By MATEUSZ PERKOWSKI
A longstanding court battle between environmentalists, ranchers and the federal government over grazing in Oregon's Malheur National Forest has been declared over.
However, the conclusion of three consolidated lawsuits from 2003, 2007 and 2008 may not be the final word in the controversy over cattle's effects on threatened steelhead.
The parties involved recently stipulated to an order ending the litigation that summarized which legal arguments the environmental group won or lost.
The order, signed by U.S. District Judge Ancer Haggerty, specifically leaves open the possibility of future litigation over a "biological opinion" issued earlier this year, in which the federal government declared that grazing won't jeopardize steelhead as long as certain conditions are met.
The judgment also "does not preclude" the Oregon Natural Desert Association, the environmental plaintiff, from suing the U.S. Forest Service over future grazing authorizations.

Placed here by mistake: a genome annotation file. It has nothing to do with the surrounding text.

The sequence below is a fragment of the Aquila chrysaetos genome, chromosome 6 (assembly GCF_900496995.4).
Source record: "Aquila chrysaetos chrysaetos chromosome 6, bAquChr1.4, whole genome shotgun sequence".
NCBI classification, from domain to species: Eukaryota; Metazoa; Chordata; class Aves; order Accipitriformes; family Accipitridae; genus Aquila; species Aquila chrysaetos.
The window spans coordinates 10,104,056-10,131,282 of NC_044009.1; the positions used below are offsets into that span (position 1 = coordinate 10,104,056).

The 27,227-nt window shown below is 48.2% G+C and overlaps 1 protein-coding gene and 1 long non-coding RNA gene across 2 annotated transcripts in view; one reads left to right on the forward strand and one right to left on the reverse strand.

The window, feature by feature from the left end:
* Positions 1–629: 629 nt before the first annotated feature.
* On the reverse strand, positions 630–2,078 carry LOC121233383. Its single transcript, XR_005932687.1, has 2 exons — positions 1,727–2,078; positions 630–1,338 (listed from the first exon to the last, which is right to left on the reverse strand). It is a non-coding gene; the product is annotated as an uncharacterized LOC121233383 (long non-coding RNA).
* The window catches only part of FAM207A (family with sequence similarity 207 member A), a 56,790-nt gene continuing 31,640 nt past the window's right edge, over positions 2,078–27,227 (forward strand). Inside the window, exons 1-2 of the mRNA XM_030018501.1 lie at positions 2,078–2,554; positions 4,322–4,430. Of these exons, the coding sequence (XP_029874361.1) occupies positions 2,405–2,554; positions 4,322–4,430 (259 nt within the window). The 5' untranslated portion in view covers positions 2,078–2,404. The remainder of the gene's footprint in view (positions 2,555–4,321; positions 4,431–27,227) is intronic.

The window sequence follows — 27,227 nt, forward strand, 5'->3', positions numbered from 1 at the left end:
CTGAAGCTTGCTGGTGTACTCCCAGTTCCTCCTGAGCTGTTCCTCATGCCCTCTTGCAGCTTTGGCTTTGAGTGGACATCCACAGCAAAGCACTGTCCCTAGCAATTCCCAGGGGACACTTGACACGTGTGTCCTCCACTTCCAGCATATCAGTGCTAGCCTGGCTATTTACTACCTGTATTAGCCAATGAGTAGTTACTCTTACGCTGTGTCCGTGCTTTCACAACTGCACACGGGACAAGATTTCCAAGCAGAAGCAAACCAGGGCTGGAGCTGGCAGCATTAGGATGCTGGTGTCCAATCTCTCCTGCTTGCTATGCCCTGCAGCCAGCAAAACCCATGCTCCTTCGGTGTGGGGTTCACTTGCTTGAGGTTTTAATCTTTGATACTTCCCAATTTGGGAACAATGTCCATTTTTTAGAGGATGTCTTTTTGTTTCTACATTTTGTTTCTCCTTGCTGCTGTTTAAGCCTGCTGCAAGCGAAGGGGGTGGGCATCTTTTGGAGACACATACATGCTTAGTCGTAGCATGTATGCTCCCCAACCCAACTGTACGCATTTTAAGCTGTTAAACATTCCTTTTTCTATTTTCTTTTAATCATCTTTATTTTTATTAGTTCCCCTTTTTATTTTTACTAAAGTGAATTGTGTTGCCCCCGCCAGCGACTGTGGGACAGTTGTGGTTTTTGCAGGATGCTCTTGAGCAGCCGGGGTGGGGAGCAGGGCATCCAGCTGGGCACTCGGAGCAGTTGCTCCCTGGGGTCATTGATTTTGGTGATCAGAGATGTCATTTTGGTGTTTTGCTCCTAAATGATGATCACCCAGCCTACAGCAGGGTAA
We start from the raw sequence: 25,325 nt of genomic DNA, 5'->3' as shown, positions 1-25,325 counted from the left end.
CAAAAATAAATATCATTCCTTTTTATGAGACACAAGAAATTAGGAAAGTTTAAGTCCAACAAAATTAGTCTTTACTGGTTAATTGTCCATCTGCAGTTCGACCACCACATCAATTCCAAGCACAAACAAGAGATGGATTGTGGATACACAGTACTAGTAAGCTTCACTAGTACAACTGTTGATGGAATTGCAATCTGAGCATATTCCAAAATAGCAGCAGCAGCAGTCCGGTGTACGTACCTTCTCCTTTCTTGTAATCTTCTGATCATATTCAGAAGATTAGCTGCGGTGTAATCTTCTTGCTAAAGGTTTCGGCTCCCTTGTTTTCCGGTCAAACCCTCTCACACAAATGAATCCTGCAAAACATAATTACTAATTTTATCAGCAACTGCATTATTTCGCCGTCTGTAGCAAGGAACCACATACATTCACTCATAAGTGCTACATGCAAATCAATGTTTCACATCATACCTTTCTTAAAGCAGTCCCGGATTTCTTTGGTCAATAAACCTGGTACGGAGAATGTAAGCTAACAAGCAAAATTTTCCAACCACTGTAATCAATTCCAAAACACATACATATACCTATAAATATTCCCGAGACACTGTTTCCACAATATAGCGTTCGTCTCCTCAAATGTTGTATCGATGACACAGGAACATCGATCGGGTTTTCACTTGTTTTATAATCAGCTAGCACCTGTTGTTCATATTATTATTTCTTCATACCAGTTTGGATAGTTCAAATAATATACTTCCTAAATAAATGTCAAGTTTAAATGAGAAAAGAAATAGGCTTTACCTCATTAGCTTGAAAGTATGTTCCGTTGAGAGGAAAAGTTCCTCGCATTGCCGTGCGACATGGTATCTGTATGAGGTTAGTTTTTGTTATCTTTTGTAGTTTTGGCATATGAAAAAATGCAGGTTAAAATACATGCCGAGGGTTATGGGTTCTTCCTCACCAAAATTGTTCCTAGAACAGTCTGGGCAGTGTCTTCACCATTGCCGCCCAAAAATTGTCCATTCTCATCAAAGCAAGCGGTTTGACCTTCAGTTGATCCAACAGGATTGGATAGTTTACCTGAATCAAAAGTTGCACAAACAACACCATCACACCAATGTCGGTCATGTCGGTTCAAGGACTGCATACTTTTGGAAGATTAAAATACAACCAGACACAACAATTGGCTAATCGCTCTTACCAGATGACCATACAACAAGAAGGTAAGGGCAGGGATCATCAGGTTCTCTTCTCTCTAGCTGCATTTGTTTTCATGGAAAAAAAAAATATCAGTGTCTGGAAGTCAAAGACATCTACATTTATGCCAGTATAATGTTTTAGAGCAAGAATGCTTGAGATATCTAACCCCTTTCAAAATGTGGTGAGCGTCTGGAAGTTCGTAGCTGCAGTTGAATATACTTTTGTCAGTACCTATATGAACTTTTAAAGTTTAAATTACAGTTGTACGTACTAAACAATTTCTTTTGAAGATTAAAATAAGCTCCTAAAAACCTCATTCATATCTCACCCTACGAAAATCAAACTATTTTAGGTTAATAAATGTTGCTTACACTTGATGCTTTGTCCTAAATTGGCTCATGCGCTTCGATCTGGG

ONDA had accused the agency of permitting grazing in the national forest to the detriment of steelhead in violation of the Endangered Species Act, arguing that cattle trampled streambanks in excess of the threshold allowed under a previous biological opinion.
Such "bank alteration" causes more sediment to be stirred up in streams, raises water temperatures and destroys egg-laying habitat, according to the environmentalists.
Ranchers filed their own complaint against the federal government claiming the maximum bank alteration threshold of 10 percent to 20 percent, depending on the area, wasn't based on the best available science.
The lawsuit was consolidated with previous cases filed by the environmentalists.
Judge Haggerty repeatedly curtailed grazing at ONDA's request, agreeing that the practice should be restricted due to the "likelihood of irreparable harm to steelhead and their habitat."
In April 2012, the National Marine Fisheries Service issued a new biological opinion that governs grazing until 2016, dissolving a partial injunction limiting the practice that was previously imposed by Haggerty.